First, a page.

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‘Infrastructure deficit in Nigeria requires $14.2bn annual expenditure for 10yrs’

by Editor

March 19, 2013 | 3:58 pm
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An end to infrastructure deficiency in Nigeria may not be readily in sight as the country requires sustained expenditure of almost $14.2 billion per year over the next decade, or about 12 percent of its GDP, to close this gap.

The country also needs to spend about $10.5 billion to fix federal infrastructure alone, especially power, as against its current expenditure of about $5.9 billion per year on federal infrastructure, which is equivalent to about 5 percent of its GDP.

These revelations were contained in a keynote address delivered by Oby Ezekwesili, former minister of education and former World Bank vice president for Africa, at the just concluded four-day conference organised by Nigerian Institution of Estate Surveyors and Valuers (NIESV) in Benin City, the Edo State capital.

Ezekwesili recalled that China spent about 15 percent of its GDP on just infrastructure investment in the mid-2000s, pointing out that infrastructure inadequacy makes a country’s business environment non-competitive compared with other countries.

According to her, in Nigeria, indirect costs borne by firms to fill infrastructure gap amount to 15 percent while in China it is 5 percent, India 10 percent and only 2 percent in Turkey.

The former minister, who spoke on ‘Infrastructure Development and Economic Empowerment,’ recommended that government must innovate on policy solutions that rapidly expand economy to absorb unemployed youths.

“Policy solutions and investments will include removing barriers on the supply and demand side issues; quality and relevant skills-based education, and better investment in infrastructure,” she added.

To her, economic growth without jobs is a source of deeper inequalities that create social tensions, pointing out that two million Nigerian youths join the labour market annually.

For accelerated infrastructure development, she suggested sound macro-economic policies to enhance stability and reduce uncertainty of price levels.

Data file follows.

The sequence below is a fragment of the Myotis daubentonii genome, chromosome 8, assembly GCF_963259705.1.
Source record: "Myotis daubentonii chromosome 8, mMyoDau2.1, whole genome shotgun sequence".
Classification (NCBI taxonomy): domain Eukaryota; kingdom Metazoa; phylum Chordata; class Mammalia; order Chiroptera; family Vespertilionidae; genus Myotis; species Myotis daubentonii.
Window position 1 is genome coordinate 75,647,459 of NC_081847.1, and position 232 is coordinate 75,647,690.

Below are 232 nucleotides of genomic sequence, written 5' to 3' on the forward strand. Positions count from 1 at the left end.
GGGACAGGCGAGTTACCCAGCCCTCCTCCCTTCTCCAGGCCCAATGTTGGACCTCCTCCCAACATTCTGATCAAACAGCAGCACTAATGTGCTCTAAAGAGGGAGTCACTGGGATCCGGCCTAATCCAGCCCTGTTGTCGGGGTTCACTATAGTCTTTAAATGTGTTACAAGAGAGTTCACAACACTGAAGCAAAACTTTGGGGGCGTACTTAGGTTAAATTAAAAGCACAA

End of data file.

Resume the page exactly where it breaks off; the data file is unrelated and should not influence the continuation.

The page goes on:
She added that there should be a national integrated infrastructure strategic planning model, and an effective legal and regulatory frameworks, clarifying rules, roles


and incentives for government and private sector, especially PPP legislation and framework.

She tasked NIESV and its members on analytical evaluation of infrastructure gap at different levels of possible intervention; professional integrity; demand for accountability and results for all public investment in infrastructure, and promoting public private investments in infrastructure solutions.

Earlier in his welcome address, Emeka Eleh, the NIESV president, had disclosed that “infrastructure deficit in the country runs into trillions of naira,” adding that addressing the deficit was crucial to the nation’s development.

“Investment in this sector has the potential to generate multiplier effects in the economy and will impact positively on our unemployment and poverty levels, productivity, prices of goods and services and even housing,” he said.

He canvassed for management of existing infrastructure, noting that lack of appropriate maintenance of existing infrastructure was costing the nation immensely, saying “more often than not, our infrastructure is left to deteriorate considerably before attempt is made at repairs due to lack of appropriate maintenance processes.”

Also in his address at the conference, President Goodluck Jonathan highlighted the importance of infrastructure in economic development, stressing that the success of the transformation agenda of his government depended on infrastructure development.

The president, who was represented at the conference by Mike Onolememen, minister of works, said “the importance of infrastructure to national development cannot be over-emphasised; it is at the core of good governance and public welfare.”

L-R: Mike Onolememen, minister of works representing The President; Emeka Eleh, NIESV president, and Oby Ezekwesili, keynote speaker at the NIESV annual conference in Benin City, Edo State capital recently.

by Editor

March 19, 2013 | 3:58 pm
  |     |     |   Start Conversation

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